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Vasopressin V1b receptor knockout reduces aggressive behavior in male mice

Scott Wersinger1, Edward I. Ginns2, Anne-Marie O'Carroll3, Stephen J. Lolait3, W. Scott Young 1

1 Section on Neural Gene Expression, National Institute of Mental Health, National Institutes of Health, Bethesda, MD 20892; 2Brudnick Neuropsychiatric Research Institute, University of Massachusetts Medical School, Worcester, MA, USA; 3University Research Centre For Neuroendocrinology, University of Bristol, UK

Mol. Psychiat. 7: 975-84, 2002. 

Increased aggression is commonly associated with many neurological and psychiatric disorders. Current treatments are largely empirical and are often accompanied by severe side effects, underscoring the need for a better understanding of the neural bases of aggression. Vasopressin, acting through its 1a receptor subtype, is known to affect aggressive behaviors. The vasopressin 1b receptor (Avpr1b) is also expressed in the brain, but has received much less attention due to a lack of specific drugs. Here we report that mice without the Avpr1b exhibit markedly reduced aggression and modestly impaired social recognition. By contrast, they perform normally in all the other behaviors that we have examined, such as sexual behavior, suggesting that reduced aggression and social memory are not simply the result of a global deficit in sensorimotor function or motivation. Fos-mapping within chemosensory responsive regions suggests that the behavioral deficits in Avpr1b knockout mice are not due to defects in detection and transmission of chemosensory signals to the brain. We suggest that Avpr1b antagonists could prove useful for treating aggressive behavior seen, for example, in dementias and traumatic brain injuries.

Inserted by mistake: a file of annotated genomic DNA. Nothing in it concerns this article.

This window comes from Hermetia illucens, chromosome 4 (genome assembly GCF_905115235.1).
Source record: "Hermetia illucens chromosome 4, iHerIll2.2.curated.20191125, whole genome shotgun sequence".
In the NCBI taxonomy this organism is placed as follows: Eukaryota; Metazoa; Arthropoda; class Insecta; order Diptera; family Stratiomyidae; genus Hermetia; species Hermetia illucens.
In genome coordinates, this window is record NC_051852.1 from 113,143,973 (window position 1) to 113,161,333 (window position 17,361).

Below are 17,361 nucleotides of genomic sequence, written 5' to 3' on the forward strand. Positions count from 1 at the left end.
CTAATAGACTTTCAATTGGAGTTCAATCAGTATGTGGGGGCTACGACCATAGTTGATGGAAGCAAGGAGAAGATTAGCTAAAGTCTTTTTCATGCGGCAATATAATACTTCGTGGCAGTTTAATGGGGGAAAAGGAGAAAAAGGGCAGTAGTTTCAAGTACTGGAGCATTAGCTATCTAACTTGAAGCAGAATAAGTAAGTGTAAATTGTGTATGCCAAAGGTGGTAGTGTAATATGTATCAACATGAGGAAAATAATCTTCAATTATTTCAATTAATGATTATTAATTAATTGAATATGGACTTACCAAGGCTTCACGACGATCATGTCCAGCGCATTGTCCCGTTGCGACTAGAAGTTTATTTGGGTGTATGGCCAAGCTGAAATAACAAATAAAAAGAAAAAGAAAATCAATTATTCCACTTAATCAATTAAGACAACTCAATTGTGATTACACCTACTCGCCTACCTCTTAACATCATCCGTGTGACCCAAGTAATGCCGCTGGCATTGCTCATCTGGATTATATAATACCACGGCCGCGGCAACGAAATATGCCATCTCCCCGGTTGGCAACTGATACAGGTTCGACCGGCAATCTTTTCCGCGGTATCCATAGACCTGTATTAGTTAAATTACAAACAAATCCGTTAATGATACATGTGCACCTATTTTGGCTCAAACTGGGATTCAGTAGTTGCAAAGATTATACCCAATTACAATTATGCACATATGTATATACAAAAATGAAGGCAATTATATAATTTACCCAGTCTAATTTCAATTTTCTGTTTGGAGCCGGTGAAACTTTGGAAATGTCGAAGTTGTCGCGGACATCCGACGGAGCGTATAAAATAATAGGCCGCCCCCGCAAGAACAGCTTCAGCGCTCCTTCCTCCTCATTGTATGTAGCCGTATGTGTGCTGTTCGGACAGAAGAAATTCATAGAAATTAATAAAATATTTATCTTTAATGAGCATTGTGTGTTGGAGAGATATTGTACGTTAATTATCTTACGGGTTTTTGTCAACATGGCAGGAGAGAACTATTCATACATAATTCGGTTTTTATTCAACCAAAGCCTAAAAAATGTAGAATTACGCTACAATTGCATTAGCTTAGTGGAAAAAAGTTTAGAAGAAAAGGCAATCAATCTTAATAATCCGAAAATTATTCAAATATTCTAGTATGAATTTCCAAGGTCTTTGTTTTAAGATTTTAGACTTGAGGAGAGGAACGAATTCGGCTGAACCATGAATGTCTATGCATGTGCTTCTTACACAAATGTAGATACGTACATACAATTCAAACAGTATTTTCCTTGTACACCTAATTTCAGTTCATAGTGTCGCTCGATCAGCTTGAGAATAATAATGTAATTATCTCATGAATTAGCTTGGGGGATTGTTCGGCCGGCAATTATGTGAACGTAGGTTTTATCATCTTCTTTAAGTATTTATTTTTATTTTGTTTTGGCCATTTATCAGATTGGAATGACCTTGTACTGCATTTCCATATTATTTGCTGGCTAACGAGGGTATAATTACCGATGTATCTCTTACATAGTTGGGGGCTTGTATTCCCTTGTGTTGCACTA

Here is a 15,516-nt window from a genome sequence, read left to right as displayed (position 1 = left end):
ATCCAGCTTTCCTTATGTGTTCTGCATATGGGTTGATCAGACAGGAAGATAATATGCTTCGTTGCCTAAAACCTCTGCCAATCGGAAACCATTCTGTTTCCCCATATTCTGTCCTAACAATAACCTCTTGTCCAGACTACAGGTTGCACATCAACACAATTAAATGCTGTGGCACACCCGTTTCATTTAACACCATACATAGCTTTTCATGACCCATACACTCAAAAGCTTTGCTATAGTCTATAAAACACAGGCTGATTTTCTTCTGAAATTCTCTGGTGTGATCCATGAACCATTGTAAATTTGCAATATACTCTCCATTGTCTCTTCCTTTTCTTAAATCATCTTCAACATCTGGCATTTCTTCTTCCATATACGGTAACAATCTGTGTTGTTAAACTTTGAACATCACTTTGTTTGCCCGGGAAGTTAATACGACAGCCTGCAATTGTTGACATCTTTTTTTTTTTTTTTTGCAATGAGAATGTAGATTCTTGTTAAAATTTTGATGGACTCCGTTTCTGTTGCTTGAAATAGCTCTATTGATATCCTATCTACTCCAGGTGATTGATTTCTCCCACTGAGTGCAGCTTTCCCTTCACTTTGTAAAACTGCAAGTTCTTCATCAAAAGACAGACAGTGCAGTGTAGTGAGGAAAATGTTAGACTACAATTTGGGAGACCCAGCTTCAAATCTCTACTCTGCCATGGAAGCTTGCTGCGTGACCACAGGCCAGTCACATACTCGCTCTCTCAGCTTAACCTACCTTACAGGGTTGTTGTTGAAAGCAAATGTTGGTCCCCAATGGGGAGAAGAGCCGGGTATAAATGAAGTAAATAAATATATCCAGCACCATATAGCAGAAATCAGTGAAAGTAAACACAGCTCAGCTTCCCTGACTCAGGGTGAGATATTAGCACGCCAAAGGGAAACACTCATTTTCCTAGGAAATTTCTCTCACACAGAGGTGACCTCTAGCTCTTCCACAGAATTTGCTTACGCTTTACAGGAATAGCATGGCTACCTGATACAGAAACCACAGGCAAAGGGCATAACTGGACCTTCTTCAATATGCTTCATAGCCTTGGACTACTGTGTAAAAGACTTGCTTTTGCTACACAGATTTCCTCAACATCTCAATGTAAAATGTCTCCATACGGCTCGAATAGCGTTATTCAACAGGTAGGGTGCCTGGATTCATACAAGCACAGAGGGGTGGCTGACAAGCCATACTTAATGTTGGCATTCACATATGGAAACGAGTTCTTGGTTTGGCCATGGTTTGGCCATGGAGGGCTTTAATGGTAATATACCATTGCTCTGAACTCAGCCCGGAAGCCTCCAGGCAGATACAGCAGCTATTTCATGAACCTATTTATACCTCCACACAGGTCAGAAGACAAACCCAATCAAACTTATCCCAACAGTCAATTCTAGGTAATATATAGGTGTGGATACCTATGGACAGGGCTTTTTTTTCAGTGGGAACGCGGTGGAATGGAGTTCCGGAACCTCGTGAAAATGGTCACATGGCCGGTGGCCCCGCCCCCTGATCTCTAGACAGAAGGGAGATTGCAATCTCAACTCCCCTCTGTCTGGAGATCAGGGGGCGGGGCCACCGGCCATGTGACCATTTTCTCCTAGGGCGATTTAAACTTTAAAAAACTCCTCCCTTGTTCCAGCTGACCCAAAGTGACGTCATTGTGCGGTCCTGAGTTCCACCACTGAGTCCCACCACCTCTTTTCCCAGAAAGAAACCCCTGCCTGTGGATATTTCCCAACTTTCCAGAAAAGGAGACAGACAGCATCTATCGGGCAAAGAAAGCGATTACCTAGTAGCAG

Further studies we have done are listed here.

Wildtype mice exhibit aggressive behavior, whereas eliminating the vasopressin V1b receptor reduces aggressive behavior:

Two wildtype non-littermates were placed in the cage on the left and two Avpr1b knockout non-littermates in the cage on the right. The wildtype mice soon began to show aggressive signs, such as tail rattling, and were separated when they began to fight. The knockout mice in the other cage were watched for 45 minutes (a little over 3 minutes are shown here) and no aggressive behavior was observed.